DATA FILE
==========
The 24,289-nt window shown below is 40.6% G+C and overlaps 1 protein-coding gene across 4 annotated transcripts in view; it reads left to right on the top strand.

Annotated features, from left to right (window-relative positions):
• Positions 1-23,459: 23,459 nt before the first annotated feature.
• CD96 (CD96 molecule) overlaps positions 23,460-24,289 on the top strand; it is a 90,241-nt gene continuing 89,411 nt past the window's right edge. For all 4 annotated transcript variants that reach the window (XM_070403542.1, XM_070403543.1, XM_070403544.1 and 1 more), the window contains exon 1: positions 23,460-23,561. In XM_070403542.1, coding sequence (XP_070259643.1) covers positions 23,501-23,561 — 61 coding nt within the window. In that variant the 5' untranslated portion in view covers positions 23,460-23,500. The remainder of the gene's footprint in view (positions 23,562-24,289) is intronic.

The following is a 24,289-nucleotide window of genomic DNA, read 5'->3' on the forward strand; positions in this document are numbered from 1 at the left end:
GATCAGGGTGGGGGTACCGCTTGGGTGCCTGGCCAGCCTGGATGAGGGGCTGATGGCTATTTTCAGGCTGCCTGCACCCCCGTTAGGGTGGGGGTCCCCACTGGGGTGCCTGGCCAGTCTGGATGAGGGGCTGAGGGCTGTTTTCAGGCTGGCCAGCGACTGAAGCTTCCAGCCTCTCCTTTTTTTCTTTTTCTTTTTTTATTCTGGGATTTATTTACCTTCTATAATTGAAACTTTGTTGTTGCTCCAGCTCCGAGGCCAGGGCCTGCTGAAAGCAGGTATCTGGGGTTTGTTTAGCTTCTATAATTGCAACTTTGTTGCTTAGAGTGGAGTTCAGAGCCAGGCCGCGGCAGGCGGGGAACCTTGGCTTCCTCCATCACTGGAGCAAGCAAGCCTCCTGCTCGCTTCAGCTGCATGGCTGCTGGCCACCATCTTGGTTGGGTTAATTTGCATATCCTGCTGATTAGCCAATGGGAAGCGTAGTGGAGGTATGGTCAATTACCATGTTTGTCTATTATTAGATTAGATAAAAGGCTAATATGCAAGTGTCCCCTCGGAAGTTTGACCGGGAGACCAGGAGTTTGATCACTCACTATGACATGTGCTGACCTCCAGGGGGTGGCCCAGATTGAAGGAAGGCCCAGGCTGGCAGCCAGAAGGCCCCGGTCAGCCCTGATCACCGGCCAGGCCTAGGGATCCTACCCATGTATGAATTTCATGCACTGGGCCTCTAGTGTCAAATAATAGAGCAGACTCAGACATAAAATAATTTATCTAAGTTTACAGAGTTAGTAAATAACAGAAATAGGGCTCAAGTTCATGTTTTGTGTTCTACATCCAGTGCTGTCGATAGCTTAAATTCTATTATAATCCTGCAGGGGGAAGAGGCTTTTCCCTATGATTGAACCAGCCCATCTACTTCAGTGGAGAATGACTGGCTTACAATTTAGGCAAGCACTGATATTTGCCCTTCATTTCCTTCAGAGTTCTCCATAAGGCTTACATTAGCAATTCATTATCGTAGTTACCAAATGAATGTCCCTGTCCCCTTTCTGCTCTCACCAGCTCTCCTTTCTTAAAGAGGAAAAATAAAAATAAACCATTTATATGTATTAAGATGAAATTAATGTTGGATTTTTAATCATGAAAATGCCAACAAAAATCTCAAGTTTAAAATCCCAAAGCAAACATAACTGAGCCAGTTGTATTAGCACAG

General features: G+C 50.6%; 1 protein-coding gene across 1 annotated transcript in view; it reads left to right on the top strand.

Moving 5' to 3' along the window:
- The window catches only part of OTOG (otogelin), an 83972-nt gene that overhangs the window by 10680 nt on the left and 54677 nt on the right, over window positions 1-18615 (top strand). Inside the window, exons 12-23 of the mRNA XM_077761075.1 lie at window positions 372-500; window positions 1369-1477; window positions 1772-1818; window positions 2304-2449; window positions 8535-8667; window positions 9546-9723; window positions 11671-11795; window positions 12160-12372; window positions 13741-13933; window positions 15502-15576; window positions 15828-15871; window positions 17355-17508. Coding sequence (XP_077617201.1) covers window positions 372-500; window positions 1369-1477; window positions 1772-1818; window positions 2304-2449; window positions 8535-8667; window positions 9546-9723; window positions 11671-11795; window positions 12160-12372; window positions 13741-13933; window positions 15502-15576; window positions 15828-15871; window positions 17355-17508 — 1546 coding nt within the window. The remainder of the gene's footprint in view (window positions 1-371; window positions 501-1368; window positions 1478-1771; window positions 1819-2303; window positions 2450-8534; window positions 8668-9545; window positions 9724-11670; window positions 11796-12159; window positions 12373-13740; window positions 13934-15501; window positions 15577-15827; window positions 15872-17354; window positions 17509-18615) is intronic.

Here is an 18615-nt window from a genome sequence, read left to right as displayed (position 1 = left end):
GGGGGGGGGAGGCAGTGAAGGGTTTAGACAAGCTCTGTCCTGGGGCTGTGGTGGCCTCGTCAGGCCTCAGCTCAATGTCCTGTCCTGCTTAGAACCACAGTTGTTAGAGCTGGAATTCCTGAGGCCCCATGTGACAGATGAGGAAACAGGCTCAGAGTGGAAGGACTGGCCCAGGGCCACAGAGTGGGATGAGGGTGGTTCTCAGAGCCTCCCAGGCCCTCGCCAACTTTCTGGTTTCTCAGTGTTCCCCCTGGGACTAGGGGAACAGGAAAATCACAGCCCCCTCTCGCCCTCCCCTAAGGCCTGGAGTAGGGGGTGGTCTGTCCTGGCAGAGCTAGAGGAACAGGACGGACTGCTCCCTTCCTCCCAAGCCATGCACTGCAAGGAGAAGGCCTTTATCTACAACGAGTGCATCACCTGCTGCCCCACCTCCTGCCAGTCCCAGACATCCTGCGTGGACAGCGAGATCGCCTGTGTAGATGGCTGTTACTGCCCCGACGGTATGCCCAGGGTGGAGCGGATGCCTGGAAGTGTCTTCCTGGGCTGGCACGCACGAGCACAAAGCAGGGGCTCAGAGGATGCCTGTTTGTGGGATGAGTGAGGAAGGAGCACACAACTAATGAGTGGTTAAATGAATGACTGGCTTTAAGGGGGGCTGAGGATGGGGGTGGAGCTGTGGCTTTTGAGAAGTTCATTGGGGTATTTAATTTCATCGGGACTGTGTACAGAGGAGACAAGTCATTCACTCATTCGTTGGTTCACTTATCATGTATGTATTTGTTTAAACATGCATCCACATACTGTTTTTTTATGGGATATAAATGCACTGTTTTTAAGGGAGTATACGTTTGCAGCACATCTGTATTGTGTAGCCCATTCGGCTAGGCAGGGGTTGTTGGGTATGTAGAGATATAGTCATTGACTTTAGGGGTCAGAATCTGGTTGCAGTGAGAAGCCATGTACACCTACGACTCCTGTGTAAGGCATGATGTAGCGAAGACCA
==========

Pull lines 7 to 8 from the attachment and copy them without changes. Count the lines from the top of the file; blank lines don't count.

General features: G+C 50.6%; 1 protein-coding gene across 1 annotated transcript in view; it reads left to right on the top strand.

Moving 5' to 3' along the window: